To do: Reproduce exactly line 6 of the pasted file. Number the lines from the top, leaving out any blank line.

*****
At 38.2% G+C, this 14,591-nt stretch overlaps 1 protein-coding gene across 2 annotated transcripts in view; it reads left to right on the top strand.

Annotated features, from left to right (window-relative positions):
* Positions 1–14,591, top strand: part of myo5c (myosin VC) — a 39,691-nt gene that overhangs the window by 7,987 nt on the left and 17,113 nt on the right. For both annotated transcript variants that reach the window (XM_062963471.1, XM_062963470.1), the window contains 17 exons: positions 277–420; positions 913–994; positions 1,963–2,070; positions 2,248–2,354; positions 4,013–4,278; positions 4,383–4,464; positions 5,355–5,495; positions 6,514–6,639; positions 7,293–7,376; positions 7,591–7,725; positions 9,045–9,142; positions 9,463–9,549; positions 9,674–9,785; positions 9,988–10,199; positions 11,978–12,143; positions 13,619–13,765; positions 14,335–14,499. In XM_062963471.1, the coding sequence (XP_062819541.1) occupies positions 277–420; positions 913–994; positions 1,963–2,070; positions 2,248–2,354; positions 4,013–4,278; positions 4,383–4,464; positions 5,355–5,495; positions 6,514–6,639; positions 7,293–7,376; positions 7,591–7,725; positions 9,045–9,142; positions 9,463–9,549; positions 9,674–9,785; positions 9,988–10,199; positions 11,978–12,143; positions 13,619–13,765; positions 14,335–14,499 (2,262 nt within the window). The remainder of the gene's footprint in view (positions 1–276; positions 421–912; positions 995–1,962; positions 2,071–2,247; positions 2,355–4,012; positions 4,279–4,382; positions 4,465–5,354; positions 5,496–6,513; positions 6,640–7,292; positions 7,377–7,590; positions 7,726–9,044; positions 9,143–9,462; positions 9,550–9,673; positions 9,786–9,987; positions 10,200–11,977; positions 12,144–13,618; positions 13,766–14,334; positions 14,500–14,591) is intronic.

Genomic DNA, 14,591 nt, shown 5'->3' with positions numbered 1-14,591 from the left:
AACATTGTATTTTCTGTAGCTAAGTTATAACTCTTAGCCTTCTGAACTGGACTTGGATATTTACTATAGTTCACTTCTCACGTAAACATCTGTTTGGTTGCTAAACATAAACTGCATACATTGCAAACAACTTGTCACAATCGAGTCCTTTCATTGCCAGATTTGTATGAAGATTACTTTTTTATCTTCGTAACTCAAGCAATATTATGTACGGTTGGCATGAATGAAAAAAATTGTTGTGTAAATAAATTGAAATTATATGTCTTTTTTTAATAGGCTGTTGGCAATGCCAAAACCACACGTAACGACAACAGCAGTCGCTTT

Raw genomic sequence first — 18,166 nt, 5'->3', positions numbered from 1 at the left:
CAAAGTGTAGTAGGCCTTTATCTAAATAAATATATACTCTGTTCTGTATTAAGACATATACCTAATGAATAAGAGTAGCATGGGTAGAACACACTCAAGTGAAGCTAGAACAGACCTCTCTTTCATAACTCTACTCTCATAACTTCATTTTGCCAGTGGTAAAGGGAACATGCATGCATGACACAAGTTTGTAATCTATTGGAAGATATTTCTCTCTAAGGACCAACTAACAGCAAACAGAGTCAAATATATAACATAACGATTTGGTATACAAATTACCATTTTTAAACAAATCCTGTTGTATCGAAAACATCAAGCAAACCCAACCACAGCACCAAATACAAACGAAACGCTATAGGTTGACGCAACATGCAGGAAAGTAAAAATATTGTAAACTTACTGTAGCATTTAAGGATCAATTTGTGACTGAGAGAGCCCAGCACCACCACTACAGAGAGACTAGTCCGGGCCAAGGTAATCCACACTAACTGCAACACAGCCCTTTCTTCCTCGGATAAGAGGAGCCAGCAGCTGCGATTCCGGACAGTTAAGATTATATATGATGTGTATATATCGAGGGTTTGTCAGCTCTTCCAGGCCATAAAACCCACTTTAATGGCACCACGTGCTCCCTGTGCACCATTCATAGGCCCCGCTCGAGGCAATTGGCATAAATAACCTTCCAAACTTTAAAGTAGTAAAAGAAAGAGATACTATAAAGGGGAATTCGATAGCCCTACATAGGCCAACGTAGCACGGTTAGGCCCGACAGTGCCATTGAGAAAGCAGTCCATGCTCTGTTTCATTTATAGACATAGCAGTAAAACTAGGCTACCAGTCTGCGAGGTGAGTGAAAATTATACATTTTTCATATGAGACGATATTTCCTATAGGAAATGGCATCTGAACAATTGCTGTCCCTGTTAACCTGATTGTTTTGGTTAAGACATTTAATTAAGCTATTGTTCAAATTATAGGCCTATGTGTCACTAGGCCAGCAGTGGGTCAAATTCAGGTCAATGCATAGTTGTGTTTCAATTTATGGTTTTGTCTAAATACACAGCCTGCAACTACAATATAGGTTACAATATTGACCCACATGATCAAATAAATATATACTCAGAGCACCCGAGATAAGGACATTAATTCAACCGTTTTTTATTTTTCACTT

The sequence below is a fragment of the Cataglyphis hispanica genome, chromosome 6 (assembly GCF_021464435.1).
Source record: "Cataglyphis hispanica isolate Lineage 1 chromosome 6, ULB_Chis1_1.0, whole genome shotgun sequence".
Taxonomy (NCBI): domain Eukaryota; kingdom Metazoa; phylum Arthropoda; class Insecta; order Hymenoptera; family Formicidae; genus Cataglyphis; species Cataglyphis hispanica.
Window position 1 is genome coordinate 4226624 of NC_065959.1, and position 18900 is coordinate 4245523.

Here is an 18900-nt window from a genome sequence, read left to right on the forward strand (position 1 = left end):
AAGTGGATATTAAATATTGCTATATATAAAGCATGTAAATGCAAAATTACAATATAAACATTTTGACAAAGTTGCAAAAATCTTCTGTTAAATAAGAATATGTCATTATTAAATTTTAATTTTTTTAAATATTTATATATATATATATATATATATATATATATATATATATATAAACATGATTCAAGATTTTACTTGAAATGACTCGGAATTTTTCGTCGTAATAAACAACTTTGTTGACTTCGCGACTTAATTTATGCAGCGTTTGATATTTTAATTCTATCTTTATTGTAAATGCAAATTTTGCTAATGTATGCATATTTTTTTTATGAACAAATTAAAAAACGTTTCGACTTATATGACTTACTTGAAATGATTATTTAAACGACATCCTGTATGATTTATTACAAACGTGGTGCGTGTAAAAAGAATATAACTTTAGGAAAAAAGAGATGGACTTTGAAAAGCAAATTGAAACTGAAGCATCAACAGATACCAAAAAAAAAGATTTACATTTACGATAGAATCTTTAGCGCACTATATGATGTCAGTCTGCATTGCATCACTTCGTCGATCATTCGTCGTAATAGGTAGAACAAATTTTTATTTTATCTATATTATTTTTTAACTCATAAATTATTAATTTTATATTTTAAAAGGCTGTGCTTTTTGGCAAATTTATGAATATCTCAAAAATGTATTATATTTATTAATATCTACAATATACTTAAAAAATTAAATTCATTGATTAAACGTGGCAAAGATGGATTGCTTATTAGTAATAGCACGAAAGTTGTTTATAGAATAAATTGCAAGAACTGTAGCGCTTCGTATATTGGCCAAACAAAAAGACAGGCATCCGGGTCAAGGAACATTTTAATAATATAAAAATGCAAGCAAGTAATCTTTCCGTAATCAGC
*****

Raw genomic sequence first — 18,166 nt, 5'->3', positions numbered from 1 at the left: